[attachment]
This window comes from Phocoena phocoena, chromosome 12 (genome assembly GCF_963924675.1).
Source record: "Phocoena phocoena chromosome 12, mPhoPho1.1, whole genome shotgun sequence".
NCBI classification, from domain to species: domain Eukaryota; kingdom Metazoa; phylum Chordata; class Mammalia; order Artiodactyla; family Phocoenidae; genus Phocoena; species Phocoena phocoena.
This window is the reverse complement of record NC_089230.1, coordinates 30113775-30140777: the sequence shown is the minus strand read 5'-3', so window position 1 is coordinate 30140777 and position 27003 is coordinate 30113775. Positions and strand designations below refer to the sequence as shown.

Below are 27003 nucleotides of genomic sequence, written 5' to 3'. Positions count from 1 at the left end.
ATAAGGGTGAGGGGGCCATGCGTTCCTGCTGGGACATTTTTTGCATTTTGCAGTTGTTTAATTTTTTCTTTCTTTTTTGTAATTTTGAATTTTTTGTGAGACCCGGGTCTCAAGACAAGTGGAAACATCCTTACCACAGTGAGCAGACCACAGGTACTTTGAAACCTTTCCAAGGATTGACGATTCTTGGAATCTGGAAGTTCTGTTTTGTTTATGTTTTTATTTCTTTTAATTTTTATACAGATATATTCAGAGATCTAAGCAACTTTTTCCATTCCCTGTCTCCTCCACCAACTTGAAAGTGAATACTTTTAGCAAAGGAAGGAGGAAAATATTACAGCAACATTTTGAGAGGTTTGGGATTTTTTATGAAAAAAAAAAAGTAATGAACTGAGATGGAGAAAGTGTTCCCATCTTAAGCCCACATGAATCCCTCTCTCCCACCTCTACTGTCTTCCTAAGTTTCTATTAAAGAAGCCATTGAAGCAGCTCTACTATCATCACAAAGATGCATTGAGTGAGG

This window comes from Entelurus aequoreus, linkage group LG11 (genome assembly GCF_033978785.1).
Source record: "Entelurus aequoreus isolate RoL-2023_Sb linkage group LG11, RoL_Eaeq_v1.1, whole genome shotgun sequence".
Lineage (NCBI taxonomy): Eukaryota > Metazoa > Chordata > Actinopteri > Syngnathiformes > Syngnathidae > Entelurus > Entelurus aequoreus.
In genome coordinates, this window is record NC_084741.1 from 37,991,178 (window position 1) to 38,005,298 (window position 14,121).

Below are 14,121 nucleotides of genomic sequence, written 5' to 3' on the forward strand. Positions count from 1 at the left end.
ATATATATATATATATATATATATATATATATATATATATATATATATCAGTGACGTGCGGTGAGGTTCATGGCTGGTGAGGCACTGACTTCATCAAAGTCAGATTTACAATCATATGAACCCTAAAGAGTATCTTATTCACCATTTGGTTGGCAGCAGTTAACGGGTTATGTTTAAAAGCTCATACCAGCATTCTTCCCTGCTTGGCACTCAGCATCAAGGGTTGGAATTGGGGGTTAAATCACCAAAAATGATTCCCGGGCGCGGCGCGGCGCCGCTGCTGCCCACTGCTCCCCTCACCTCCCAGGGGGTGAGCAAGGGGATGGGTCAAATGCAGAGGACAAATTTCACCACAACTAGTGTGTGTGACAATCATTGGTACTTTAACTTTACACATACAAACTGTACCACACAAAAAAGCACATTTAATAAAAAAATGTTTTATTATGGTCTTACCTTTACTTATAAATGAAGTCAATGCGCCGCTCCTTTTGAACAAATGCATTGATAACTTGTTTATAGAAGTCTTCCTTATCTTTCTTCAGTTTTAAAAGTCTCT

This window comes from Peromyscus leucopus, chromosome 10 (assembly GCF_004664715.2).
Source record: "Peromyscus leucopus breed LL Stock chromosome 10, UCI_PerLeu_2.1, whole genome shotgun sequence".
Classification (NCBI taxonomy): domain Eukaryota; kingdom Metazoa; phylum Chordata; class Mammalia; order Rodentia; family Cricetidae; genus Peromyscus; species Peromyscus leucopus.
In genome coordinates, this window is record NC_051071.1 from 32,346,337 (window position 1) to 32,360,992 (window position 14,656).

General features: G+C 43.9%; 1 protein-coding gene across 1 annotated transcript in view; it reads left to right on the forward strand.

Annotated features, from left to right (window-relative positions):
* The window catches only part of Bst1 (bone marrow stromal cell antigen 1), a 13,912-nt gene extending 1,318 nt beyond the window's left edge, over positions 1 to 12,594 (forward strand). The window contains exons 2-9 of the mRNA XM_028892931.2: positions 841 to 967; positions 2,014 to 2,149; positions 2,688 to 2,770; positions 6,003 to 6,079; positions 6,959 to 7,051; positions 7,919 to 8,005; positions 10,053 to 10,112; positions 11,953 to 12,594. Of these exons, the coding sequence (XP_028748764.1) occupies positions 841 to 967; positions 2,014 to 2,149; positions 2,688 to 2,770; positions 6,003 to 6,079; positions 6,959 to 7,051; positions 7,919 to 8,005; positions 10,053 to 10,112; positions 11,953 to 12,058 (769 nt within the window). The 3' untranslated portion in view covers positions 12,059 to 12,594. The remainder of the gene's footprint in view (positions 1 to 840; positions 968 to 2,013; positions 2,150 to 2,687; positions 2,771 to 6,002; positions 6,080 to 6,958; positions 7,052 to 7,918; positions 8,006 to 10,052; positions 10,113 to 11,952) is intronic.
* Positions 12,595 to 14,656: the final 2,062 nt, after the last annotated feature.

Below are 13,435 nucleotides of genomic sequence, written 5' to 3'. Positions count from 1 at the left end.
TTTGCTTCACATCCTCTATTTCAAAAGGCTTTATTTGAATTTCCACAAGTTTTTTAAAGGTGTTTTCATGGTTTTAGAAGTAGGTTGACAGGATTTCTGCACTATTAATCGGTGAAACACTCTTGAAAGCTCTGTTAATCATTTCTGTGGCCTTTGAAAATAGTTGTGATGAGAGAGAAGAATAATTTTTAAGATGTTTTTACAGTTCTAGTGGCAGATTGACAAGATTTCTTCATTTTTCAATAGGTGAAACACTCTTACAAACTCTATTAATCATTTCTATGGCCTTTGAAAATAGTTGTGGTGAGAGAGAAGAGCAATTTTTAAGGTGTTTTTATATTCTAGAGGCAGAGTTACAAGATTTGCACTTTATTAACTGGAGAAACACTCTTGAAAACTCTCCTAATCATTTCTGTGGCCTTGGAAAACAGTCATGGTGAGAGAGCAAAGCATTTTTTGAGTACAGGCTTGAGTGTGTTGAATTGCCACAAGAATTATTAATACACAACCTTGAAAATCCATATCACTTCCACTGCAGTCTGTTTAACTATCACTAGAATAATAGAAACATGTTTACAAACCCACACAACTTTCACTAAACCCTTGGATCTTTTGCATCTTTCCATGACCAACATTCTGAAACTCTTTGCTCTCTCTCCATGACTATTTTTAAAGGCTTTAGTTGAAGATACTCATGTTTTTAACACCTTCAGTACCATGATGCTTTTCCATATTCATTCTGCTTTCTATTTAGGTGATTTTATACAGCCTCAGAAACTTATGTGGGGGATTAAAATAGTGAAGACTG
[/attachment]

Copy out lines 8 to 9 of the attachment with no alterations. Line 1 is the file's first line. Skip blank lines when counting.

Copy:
Source record: "Entelurus aequoreus isolate RoL-2023_Sb linkage group LG11, RoL_Eaeq_v1.1, whole genome shotgun sequence".
Lineage (NCBI taxonomy): Eukaryota > Metazoa > Chordata > Actinopteri > Syngnathiformes > Syngnathidae > Entelurus > Entelurus aequoreus.